While the aim of the main clinical study was to assess the safety and effectiveness of a single dose, participants will remain in the study through three respiratory syncytial virus seasons to assess the duration of effectiveness and the safety and effectiveness of a second dose, or repeat vaccination, according to the FDA. 

Approximately 12,500 participants have received Arexvy, and 12,500 participants have received a placebo, as part of the study. 

The study found that Arexvy significantly reduced the risk of developing respiratory syncytial virus-associated lower respiratory tract disease by 82.6 per cent, and decreased the risk of developing severe respiratory syncytial virus-associated lower respiratory tract disease by 94.1 per cent, according to the FDA.

This means that the overall efficacy of Arexvy is 82.6 per cent. In older adults with at least one underlying medical condition, such as conditions affecting the cardiovascular system, respiratory system, endocrine system or metabolism, the efficacy of Arexvy was 94.6 per cent, GSK said in a statement. 

Arexvy was generally well tolerated with an acceptable safety profile, according to GSK. 

Side effects of Arexvy

Injection site pain, myalgia, or pain in muscles, arthralgia, or pain in joints, fatigue and headache were the most frequently observed adverse events. However, they were generally mild to moderate.  

A subset of these clinical trial participants reported side effects such as fatigue, headache, injection site pain, muscle pain, and joint pain or stiffness. 

As many as 10 participants who received Arexvy reported atrial fibrillation, or an irregular and rapid heart rhythm that can lead to blood clots in the heart, within 30 days of vaccination.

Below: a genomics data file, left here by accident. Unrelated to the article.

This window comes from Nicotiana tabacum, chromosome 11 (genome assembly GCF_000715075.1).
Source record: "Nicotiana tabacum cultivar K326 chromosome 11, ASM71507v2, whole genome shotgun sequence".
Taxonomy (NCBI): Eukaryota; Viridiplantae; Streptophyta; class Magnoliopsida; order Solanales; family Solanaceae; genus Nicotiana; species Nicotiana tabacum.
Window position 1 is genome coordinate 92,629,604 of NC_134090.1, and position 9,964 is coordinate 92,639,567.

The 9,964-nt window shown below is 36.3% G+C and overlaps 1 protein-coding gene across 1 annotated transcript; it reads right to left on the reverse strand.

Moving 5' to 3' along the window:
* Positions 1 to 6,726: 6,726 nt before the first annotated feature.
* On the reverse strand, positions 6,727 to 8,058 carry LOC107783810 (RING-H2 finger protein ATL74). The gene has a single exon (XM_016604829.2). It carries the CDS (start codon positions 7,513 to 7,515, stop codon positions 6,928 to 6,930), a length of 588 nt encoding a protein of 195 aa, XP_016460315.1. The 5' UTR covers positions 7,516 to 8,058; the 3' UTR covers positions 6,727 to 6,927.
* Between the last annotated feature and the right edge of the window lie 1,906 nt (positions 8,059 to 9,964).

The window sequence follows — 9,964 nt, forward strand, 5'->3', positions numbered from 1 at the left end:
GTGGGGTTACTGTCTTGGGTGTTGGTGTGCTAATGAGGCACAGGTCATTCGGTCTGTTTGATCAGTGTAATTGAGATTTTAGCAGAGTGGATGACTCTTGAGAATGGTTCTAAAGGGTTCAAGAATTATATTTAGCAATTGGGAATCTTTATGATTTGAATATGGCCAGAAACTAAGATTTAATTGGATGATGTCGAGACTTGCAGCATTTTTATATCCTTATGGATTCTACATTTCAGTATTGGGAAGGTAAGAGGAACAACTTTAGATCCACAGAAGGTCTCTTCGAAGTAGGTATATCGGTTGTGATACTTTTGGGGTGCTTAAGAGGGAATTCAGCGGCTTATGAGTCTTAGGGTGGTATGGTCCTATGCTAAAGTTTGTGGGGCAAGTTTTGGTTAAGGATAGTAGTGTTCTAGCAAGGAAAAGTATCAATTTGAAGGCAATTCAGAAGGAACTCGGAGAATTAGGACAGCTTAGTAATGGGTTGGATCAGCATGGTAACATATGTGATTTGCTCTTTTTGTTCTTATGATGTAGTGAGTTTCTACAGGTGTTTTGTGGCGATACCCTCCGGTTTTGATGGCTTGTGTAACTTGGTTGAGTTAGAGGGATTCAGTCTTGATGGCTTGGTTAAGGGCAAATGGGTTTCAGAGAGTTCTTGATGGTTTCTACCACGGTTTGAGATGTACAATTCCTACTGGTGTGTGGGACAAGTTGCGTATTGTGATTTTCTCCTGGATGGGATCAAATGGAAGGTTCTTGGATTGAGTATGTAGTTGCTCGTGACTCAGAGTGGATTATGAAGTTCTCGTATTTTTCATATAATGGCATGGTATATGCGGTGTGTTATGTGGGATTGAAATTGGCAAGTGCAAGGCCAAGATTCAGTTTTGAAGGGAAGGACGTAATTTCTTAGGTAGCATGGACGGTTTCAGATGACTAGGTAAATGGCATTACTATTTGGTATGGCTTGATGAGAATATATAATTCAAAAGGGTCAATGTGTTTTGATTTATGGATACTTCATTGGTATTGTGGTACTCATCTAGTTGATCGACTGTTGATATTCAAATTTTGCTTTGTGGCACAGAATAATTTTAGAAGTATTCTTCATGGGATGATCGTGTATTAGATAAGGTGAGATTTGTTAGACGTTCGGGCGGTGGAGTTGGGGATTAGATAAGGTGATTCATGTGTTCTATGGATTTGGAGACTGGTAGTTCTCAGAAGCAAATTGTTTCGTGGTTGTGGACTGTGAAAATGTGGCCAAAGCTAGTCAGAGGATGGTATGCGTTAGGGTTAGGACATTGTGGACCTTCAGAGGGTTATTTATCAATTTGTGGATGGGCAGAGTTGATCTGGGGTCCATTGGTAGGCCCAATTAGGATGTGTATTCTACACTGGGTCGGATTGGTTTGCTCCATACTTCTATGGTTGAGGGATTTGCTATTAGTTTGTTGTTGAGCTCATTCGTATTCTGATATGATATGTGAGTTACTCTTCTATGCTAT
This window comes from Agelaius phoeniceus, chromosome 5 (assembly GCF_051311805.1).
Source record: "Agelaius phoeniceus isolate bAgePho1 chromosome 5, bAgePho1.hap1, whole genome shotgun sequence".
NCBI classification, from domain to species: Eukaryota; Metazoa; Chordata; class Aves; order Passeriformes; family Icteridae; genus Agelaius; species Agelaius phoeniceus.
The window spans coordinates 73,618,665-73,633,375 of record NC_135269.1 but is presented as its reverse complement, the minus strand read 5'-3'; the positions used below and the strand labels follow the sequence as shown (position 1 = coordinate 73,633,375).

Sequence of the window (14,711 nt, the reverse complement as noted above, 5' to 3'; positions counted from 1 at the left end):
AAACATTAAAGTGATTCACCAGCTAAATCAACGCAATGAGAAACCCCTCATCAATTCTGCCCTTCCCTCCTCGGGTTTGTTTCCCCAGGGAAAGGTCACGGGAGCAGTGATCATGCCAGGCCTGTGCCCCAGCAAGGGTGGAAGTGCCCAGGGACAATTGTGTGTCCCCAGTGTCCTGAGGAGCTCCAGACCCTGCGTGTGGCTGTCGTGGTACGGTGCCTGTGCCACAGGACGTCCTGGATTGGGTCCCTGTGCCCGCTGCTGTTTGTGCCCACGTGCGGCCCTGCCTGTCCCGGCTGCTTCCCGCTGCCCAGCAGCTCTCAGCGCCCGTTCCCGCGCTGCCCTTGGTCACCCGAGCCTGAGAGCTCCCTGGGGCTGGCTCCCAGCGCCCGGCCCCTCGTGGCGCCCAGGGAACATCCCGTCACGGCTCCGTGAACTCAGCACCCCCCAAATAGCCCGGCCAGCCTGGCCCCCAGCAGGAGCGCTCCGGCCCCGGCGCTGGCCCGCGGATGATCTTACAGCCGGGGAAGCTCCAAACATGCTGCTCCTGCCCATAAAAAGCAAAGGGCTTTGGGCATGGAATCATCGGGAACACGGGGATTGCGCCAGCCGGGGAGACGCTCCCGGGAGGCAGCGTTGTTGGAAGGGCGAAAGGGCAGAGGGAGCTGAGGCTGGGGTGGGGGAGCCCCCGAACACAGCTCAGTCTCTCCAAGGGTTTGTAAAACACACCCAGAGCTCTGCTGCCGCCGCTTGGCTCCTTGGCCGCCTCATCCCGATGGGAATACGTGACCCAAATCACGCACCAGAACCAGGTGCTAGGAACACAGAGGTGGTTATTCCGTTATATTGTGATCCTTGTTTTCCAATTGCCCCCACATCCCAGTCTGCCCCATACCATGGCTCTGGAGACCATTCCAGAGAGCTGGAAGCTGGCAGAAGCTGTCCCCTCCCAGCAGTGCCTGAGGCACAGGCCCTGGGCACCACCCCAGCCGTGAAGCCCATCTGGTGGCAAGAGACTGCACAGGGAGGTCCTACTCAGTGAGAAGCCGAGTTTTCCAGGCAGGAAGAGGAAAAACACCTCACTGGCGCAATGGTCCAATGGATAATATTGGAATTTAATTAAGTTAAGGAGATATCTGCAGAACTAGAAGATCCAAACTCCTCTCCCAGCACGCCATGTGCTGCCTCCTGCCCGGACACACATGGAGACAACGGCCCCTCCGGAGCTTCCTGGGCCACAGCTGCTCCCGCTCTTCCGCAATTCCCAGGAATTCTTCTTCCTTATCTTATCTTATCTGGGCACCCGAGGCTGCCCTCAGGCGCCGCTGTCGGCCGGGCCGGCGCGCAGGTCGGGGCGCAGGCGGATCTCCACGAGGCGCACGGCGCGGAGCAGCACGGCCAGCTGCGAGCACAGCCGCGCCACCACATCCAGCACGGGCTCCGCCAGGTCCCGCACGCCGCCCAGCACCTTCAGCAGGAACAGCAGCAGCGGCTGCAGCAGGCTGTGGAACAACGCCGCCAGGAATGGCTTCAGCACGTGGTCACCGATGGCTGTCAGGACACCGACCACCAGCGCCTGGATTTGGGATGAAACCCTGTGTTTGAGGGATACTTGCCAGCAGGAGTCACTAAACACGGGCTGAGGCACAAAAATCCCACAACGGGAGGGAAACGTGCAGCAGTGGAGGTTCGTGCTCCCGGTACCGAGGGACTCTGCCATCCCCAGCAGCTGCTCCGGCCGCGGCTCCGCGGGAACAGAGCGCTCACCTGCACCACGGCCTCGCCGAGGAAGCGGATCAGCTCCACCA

Two other studies were conducted, as part of which approximately 25,000 participants 60 years of age and above received Arexvy. 

In one of the studies, some of the participants received Arexvy as well as an FDA-approved influenza vaccine. Among these participants, two individuals developed acute disseminated encephalomyelitis (ADEM), a neurological disorder in which inflammation of the brain and spinal cord occurs. This damages the myelin, the white protective coating of nerves. 

The participants developed ADEM seven days after receiving Arexvy, and 22 days after receiving the influenza vaccine. One of them has died.

In the other study, a participant developed Guillain-Barré syndrome nine days after receiving Arexvy. 

Guillain-Barré syndrome is a rare condition in which a person’s immune system attacks the peripheral nerves, the network of nerves located outside the brain and spinal cord, and is characterised by weakness, sensation changes, tingling in the feet and hands, difficulty with eye muscles, vision, trouble speaking, and coordination problems, among others, according to the NIH. 

What is next?

According to GSK, a clinical trial to assess the effectiveness of vaccination against respiratory syncytial virus in adults aged 50 to 59 years is fully recruited, and its results are expected in 2023.